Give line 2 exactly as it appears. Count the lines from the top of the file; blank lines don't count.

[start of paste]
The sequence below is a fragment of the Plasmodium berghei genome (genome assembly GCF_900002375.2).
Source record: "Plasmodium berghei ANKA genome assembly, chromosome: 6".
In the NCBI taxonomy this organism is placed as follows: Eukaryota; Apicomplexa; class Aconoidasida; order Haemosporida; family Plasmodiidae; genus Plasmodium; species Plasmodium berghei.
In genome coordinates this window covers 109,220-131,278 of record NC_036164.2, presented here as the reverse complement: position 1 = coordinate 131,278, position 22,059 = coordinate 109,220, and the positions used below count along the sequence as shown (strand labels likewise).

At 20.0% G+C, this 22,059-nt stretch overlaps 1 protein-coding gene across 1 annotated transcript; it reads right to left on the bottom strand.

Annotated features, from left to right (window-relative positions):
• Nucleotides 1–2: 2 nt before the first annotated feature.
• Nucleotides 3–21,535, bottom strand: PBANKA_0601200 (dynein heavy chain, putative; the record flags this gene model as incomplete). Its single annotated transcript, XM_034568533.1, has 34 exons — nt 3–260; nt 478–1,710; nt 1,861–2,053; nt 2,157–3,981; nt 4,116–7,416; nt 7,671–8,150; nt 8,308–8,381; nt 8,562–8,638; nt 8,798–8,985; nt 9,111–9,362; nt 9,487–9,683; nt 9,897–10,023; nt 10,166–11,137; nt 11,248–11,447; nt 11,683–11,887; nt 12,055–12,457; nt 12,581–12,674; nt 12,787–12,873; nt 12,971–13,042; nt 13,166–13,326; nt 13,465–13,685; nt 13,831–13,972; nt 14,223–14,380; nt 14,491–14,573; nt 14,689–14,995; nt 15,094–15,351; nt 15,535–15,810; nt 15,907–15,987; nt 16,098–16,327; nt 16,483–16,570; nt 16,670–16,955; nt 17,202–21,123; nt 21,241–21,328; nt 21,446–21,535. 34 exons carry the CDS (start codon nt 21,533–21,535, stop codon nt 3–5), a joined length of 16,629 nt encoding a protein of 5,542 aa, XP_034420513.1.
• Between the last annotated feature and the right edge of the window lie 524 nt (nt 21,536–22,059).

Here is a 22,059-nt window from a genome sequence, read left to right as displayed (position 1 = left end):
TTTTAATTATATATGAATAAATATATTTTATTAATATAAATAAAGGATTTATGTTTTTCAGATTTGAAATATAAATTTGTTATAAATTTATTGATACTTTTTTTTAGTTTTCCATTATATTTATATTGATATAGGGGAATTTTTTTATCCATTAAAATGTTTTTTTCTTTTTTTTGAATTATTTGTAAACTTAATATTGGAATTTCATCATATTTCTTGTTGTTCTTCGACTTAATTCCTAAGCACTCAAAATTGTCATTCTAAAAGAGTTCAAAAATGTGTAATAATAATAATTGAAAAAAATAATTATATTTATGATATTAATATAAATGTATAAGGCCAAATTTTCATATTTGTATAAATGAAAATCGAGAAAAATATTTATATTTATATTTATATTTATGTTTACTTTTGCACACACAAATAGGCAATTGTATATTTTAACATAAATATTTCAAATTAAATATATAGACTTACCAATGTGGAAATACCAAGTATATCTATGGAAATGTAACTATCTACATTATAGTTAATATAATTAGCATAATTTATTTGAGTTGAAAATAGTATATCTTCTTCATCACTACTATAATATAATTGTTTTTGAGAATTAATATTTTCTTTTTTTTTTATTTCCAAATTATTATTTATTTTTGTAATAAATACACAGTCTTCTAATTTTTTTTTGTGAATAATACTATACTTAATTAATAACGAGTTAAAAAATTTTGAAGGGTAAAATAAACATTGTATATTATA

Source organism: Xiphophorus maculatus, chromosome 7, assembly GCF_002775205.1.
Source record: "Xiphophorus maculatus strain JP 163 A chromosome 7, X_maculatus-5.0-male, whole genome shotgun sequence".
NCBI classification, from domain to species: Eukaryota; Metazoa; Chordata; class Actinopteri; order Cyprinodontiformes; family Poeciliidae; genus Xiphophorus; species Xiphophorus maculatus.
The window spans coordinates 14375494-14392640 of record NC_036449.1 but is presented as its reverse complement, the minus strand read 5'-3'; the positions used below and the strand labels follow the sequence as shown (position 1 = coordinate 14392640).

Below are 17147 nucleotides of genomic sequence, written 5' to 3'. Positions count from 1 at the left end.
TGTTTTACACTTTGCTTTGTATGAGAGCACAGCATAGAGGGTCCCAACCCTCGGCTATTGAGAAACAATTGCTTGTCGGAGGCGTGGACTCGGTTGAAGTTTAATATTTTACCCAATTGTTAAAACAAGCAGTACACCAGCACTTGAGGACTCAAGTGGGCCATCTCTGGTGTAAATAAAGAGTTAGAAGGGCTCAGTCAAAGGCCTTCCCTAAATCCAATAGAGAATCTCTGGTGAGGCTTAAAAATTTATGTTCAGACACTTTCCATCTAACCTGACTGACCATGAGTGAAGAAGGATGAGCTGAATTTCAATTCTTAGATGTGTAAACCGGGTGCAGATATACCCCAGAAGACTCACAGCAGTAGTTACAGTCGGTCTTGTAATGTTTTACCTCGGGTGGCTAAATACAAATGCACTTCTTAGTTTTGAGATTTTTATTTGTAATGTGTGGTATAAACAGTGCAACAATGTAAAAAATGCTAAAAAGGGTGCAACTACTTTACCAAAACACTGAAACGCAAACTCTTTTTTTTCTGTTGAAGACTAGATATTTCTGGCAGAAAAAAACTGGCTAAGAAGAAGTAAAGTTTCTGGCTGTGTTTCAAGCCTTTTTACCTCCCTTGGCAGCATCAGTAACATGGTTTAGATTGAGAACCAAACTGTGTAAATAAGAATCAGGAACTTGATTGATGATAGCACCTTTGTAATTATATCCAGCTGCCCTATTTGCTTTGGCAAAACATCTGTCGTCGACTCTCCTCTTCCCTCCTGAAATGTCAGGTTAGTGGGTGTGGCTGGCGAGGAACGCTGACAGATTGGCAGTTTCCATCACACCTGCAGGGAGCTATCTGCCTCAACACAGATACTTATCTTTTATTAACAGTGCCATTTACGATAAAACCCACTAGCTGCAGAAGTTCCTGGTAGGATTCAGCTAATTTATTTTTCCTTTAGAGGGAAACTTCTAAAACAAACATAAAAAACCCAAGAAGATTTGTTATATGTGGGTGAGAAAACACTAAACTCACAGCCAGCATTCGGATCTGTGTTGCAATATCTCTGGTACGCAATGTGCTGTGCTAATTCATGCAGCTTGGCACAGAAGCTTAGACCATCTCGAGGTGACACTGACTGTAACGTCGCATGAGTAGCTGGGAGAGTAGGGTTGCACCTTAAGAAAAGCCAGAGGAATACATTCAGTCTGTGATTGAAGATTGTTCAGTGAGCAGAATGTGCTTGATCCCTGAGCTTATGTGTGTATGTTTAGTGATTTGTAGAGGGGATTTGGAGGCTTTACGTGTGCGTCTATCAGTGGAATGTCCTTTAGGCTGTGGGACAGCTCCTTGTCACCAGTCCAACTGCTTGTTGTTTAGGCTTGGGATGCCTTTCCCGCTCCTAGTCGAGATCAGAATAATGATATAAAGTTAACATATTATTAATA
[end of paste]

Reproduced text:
Source record: "Plasmodium berghei ANKA genome assembly, chromosome: 6".